How to use Vite, a more efficient construction tool for Vue


Today, the editor will share with you the relevant knowledge points on how to use Vite, a more efficient construction tool for Vue. For reference, I hope you will gain something after reading this article. Let’s take a look at it together.


When we used Vue2 for development, we usually used our vue-cli scaffolding for projects The construction of the cli scaffolding is based on webpack for construction and packaging. As a code compilation tool, webpack has entry, exit, loader and plug-ins.

webpack is a static module bundler for modern JavaScript applications.

When webpack processes an application, it internally builds a dependency graph that maps to each module required by the project and generates one or more bundles.

We can see from the figure that Webpack can convert various static resources js, css, less, and sass into a static file, reducing page requests.


What is Vite?

Vite (French for fast, pronounced /vit/, pronounced like veet) is a new front-end building tool that can significantly improve the front-end development experience. It mainly consists of two parts: a development server, which provides rich built-in features based on native ES modules, such as amazingly fast hot module update (HMR). A set of build instructions that bundles your code with Rollup, and it comes pre-configured to output highly optimized static assets for production. Vite intends to provide out-of-the-box configuration, while its plug-in API and JavaScript API bring a high degree of extensibility and complete type support.

Why did you choose him?
Before browsers supported ES modules, JavaScript did not provide a native mechanism for developers to develop in a modular way. That's why we're familiar with the concept of bundling: tools that grab, process, and concatenate modules of our source code into files that can be run in the browser. Over time, we have seen tools such as webpack, Rollup, and Parcel change, which have greatly improved the development experience for front-end developers. However, as we start building larger and larger applications, we need to deal withThe amount of reasonable JavaScript code has also grown exponentially. Large projects with thousands of modules are fairly common. We started to run into performance bottlenecks - tools developed in JavaScript often took a long time (even minutes!) to start the development server, and even with HMR, file modifications took seconds to reflect in the browser come out. Such a cycle goes on and on, and slow feedback will greatly affect the developer's development efficiency and happiness. Vite aims to solve the above problems by taking advantage of new developments in the ecosystem: browsers start to support ES modules natively, and more and more JavaScript tools are written in compiled languages.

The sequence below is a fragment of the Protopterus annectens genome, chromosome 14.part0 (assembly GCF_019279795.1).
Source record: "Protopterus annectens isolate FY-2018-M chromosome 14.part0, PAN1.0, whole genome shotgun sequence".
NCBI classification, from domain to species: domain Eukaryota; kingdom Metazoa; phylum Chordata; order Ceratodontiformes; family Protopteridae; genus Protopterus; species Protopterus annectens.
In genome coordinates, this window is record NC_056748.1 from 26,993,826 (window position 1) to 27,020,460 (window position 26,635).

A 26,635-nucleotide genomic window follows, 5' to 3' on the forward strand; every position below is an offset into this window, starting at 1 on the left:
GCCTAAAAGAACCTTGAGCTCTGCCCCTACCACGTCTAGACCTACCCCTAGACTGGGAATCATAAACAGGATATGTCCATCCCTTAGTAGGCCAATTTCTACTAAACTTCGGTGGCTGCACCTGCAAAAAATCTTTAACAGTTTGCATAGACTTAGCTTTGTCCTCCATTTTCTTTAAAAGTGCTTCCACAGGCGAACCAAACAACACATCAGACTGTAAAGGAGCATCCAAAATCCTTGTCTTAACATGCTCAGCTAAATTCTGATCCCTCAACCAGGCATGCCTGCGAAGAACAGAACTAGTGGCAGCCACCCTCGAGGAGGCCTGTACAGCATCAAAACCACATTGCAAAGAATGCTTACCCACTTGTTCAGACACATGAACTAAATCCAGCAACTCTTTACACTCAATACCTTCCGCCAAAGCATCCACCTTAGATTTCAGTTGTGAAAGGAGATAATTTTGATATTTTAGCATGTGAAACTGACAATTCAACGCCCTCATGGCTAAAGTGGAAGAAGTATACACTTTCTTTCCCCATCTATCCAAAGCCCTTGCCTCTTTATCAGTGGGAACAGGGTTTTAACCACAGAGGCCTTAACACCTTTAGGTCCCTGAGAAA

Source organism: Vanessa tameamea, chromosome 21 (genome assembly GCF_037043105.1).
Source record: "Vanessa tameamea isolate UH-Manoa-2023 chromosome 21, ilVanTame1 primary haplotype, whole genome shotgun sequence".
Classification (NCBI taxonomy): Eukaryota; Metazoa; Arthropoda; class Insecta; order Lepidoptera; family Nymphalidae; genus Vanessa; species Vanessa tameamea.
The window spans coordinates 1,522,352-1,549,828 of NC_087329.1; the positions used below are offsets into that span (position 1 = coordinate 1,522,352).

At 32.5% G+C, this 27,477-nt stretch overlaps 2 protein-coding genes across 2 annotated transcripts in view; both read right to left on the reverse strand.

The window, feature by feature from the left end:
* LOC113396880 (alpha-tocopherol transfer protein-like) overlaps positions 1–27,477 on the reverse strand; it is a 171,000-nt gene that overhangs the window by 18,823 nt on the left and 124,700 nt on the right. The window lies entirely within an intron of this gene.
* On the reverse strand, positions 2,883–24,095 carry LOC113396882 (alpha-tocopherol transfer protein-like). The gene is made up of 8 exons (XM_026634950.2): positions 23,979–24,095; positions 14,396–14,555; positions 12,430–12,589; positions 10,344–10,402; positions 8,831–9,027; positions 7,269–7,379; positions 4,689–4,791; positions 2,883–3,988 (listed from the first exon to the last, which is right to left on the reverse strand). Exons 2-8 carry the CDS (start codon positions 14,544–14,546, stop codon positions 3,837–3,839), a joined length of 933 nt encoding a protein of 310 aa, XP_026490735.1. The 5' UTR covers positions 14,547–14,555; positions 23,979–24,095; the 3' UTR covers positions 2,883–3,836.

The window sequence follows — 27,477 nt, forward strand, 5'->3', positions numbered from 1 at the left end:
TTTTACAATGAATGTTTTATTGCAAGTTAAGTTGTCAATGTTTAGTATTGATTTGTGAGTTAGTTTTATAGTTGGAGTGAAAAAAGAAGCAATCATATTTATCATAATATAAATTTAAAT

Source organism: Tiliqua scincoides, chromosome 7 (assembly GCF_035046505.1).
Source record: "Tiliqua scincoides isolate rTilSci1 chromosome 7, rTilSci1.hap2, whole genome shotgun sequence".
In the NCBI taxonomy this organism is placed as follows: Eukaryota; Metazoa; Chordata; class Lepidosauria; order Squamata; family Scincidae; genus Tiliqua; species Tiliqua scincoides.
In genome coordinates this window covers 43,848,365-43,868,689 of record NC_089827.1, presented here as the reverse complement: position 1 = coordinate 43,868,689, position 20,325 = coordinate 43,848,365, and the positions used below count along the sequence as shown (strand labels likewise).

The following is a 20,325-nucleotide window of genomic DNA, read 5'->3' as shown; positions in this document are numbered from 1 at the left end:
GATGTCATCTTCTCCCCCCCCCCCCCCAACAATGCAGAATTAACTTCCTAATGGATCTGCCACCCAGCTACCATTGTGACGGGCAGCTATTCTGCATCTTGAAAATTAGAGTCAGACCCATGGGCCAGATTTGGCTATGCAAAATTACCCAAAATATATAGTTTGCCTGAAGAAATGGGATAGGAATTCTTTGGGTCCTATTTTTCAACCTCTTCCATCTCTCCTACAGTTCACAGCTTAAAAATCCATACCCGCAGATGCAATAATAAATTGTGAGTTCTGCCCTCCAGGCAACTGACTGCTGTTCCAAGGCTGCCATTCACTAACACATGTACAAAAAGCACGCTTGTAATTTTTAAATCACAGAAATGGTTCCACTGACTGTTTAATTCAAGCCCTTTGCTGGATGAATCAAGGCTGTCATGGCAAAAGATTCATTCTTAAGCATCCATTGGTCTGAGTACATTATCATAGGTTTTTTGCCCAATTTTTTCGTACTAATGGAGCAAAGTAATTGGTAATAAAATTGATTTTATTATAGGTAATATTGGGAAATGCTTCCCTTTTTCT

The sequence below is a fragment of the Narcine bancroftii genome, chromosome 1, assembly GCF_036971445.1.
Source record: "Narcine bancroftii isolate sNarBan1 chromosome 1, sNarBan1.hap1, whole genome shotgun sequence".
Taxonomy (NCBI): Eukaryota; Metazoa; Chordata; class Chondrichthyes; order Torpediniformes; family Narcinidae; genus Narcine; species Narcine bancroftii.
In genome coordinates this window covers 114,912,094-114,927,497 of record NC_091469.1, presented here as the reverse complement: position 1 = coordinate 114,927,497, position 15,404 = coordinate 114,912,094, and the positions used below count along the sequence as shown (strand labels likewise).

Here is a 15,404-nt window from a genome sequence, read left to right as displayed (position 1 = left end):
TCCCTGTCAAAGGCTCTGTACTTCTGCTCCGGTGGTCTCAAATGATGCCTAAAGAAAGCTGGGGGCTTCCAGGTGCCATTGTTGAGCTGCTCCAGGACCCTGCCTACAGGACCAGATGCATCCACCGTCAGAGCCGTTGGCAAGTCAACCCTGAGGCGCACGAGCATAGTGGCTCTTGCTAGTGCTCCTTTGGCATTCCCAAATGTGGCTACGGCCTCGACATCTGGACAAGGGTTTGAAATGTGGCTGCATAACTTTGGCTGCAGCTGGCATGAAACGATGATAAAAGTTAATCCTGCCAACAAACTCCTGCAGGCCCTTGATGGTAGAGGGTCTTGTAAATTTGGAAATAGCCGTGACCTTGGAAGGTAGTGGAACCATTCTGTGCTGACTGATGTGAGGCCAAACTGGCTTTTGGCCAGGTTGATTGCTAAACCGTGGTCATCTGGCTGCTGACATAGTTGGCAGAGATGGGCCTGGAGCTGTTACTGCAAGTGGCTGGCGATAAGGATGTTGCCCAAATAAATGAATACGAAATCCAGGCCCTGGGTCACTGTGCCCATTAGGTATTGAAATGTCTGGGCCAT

webpack: The compilation process is to package and compile all dependencies through webpack and finally hand them over to the server for rendering, so the speed will be slower, after all, all dependencies are loaded Processing, so we will wait for the dependencies to load especially when we start the cli scaffolding project for the first time;

vite: Use esbuild to pre-build dependencies. esbuild is written in Go and is 10-100x faster than bundler pre-built dependencies written in JavaScript. And the source code is provided in native ESM mode. This essentially lets the browser take over part of the packager's work: Vite only needs to convert the source code when the browser requests it and serve the source code on demand. The code is imported dynamically according to the situation, that is, it will only be processed when it is actually used on the current screen. To put it bluntly, vite will directly start the service for rendering. During the rendering process, what resources does the browser need? Our service will process resource requests, which can be understood as what is requested. Therefore, in terms of speed, Vite improves the startup time of the development server by dividing the modules in the application into two types: dependencies and source code at the beginning;

Create a project with Vite

When we used vue-cli scaffolding before, we first installed the scaffolding globally so that we could create a Vue2 project later, and the Vite build tool does not require us to install it globally, we can use the following command to do it Created; note that Vite requires Node.js version 14.18+, 16+. However, some templates require a higher version of Node to run properly, please pay attention to upgrade your version of Node when your package manager warns you.

Create project command:

//use NPM:$ npm create vite@latest//use Yarn:$ yarn createvite//Use PNPM:$ pnpm create vite

Input file name, select front-end framework, select language:


Enter the project, install dependencies, start the project (compilation speed is very fast)


The project started successfully

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